fbpx
HomePeopleInside the Mind of Dominique Ansel

Inside the Mind of Dominique Ansel

(This interview appeared in the Fall 2018 issue of Pastry Arts Magazine)

What began with just four employee cooks – two cooks and two baristas – has now turned into a pasty empire. Chef Dominique Ansel’s mission to this day has remained the same – bring a smile to every guests’ face with pastries.

Though the path wasn’t easy as he stepped out from under the renowned Chef Daniel Boulud, he overcame his entrepreneurial fear with enough excitement and belief to follow his heart – despite the naysayers who claimed a “French bakery in New York wouldn’t work,” and that he would be better off making “cupcakes and cheesecakes.” No, he didn’t listen, and his innovations have pushed the boundaries of tradition ever since.

In our interview with Chef Ansel, we dive into his success, mistakes, the pressure to continuously innovate, and why a little butter, flour, eggs, sugar and imagination are the foundations for just about anything pastry related.

When you see someone try a new pastry with a smile on their face, that makes everything worth it in the end.

With your success thus far, what helped you get to this point?  

When we first opened the Bakery, I had just four employees – two cooks, two baristas. To surround yourself with a team that works hard and truly cares for what we do, that’s so important. I would be nowhere without my team, and we’ve been grateful enough to have grown here in New York and also now in London, Tokyo, and LA. Also, our guests keep us going and on our toes. There’s never a time when we aren’t working on new menu items and developing new creations – and our guests are curious and are excited to try what’s new. When you see someone try a new pastry with a smile on their face, that makes everything worth it in the end.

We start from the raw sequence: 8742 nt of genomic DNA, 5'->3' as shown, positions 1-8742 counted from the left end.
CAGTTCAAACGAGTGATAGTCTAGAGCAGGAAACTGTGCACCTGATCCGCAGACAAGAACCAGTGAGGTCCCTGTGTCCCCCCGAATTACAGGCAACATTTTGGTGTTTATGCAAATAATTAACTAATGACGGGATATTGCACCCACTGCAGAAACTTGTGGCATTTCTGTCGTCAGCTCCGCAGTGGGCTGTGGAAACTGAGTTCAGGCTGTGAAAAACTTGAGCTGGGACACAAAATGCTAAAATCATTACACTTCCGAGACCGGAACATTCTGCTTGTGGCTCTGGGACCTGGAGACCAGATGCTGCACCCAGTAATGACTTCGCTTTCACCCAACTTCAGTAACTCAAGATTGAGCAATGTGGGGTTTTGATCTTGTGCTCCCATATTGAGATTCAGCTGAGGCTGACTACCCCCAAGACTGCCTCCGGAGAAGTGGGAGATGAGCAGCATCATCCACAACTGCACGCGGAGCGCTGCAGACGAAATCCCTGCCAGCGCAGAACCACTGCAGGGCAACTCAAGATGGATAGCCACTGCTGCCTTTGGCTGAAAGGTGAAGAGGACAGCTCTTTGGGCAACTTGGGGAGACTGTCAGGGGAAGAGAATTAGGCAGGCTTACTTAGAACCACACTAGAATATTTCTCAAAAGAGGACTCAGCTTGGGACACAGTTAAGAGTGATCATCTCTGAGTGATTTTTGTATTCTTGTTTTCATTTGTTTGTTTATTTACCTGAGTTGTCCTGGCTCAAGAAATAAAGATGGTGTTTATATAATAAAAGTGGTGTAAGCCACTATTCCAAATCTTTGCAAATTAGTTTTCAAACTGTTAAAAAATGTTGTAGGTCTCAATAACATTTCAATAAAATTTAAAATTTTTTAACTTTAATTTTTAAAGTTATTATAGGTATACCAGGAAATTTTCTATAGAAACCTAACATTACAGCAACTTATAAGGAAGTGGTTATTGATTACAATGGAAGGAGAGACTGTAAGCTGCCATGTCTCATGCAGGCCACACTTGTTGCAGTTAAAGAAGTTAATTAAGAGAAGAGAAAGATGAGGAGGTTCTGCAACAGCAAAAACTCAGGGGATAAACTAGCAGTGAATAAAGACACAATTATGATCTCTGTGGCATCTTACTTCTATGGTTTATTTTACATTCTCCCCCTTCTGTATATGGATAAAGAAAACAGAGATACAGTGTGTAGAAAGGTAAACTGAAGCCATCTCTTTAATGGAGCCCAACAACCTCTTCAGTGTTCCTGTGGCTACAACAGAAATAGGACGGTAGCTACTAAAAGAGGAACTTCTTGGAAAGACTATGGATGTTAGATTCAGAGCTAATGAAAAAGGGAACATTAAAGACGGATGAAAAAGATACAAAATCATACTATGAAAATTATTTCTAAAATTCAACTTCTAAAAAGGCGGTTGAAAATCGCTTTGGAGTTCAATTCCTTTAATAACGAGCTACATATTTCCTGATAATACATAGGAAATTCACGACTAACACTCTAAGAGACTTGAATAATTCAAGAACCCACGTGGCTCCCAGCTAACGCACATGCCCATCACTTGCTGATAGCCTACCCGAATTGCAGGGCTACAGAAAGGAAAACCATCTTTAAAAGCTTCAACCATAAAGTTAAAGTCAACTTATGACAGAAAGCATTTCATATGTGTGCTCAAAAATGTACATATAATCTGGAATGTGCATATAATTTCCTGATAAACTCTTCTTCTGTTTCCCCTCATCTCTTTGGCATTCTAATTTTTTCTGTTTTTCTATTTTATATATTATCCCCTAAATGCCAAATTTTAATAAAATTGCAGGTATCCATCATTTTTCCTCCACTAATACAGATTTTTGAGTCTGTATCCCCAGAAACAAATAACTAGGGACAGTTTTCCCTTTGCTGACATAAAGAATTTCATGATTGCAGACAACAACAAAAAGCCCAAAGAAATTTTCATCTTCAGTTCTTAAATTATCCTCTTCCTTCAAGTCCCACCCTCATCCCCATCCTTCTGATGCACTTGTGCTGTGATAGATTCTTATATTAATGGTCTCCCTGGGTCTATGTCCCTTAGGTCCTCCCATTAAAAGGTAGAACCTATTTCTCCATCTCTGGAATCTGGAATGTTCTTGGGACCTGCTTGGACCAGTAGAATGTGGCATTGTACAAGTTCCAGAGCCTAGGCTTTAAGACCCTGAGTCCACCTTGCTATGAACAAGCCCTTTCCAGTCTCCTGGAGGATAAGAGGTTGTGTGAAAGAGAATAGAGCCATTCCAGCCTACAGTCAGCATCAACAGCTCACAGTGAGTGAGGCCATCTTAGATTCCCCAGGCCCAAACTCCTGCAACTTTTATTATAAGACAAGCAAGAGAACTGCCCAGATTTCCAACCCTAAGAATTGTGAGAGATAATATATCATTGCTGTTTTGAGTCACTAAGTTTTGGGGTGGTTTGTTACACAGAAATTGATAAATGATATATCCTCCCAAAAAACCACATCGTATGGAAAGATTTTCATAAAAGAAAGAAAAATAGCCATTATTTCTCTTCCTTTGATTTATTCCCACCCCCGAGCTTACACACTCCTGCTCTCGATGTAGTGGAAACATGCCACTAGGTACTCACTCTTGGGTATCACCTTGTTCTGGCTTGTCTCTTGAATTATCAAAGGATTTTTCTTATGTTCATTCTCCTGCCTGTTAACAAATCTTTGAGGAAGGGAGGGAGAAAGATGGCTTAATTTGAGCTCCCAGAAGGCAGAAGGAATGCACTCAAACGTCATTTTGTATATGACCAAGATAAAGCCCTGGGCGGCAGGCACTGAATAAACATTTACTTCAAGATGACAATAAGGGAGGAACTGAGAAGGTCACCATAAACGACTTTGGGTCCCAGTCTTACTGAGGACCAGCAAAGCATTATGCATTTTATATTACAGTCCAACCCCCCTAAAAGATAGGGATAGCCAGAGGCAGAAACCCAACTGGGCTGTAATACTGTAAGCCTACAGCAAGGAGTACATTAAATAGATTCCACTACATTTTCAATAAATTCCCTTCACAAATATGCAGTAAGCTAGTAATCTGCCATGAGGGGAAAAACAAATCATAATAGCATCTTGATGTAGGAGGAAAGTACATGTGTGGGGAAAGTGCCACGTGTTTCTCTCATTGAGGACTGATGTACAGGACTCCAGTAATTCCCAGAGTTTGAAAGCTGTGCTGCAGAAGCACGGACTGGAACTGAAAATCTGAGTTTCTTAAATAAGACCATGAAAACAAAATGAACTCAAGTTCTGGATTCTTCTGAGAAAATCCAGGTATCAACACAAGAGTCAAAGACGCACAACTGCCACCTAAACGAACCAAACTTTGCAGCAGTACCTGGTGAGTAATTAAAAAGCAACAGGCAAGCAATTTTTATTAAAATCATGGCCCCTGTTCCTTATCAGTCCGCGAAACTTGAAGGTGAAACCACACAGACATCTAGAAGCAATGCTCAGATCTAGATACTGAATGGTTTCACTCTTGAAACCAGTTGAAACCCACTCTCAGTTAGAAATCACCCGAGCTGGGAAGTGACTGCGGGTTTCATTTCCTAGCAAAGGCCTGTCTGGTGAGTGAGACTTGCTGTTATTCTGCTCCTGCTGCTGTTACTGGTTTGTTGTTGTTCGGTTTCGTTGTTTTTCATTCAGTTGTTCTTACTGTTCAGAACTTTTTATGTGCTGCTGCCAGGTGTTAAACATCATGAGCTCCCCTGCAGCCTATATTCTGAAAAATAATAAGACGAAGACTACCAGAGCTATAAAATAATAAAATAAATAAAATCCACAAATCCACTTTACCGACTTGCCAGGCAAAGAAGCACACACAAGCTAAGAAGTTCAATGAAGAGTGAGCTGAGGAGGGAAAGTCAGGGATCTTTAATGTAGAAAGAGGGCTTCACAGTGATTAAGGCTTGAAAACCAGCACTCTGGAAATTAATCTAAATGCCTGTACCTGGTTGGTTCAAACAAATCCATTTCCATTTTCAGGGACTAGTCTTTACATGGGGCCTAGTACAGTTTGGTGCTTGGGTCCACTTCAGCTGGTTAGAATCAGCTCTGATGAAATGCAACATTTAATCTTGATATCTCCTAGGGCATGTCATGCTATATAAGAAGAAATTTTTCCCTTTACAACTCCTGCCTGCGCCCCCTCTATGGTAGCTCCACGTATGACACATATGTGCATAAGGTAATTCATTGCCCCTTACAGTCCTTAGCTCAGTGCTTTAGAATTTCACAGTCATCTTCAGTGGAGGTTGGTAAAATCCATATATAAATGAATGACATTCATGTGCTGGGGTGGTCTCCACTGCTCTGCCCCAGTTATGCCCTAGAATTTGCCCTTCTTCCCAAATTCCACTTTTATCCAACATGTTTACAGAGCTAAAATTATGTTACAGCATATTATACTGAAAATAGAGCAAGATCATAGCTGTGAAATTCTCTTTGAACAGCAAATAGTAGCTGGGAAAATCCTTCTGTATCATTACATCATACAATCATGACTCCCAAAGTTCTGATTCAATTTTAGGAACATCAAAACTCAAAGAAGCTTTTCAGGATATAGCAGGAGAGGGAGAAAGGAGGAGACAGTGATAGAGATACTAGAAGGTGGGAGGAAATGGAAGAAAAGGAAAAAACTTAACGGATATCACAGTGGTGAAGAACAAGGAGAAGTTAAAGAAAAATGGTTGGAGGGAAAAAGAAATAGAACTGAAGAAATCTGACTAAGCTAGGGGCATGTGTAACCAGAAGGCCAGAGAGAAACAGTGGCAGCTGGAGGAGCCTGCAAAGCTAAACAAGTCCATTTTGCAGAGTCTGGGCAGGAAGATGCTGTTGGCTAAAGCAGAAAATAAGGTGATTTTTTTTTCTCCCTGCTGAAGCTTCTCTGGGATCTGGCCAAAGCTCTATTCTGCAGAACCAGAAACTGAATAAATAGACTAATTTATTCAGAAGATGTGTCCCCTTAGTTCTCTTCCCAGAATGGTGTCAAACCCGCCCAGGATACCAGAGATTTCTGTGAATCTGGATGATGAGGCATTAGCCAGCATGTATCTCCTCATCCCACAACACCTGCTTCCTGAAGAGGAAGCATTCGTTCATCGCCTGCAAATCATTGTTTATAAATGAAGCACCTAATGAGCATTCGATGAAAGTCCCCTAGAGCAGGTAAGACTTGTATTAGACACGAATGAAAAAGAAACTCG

What’s one major mistake you made in your professional career and the lesson you learned from it? 

I think that you can learn from everything. So, even if a pastry that you’re working on doesn’t quite work at first, it’s about continuing to think of different iterations and new presentations and techniques, and to keep trying until you get it right, not taking no for an answer – sometimes that’s what you can learn from the most.

There’s never a time when we aren’t working on new menu items and developing new creations

Why did you decide to open your own place after working with Chef Boulud, and what was that period like stepping out on your own? 

I’ve always wanted to create something of my own, and of course, I was nervous, scared, and excited at the opportunity all at the same time. So many people gave me advice. They told me that a French bakery in New York wouldn’t work, and that I should make cupcakes and cheesecakes. But I didn’t listen. I wanted to create a place that was welcoming for the neighborhood and the community, a place where we could be creative and make beautiful pastries for people to enjoy. And that’s what we did.

After opening your own place and receiving high-levels of notoriety and fame, what was that like and how did you handle it all? 

We’ve always had a small team, and even when the Cronut first launched five years ago in May 2013 – about a year and a half after we opened – we still had four employees. It was a lot of hard work, and it still is, but we’ve always stayed humble and we’ve since grown our team and our shops. And made sure to focus not only on the quality of our pastries, but also on customer service and taking care of our guests in line – it’s why we go out and greet them each morning with warm madeleines and hot chocolate (or lemonade when it’s warm out), umbrellas when it’s raining, hand warmers when it’s chilly. And at the end of the day, it’s most important for us to keep on creating and to not let one creation stop us from continuing to work on new ideas for people to try.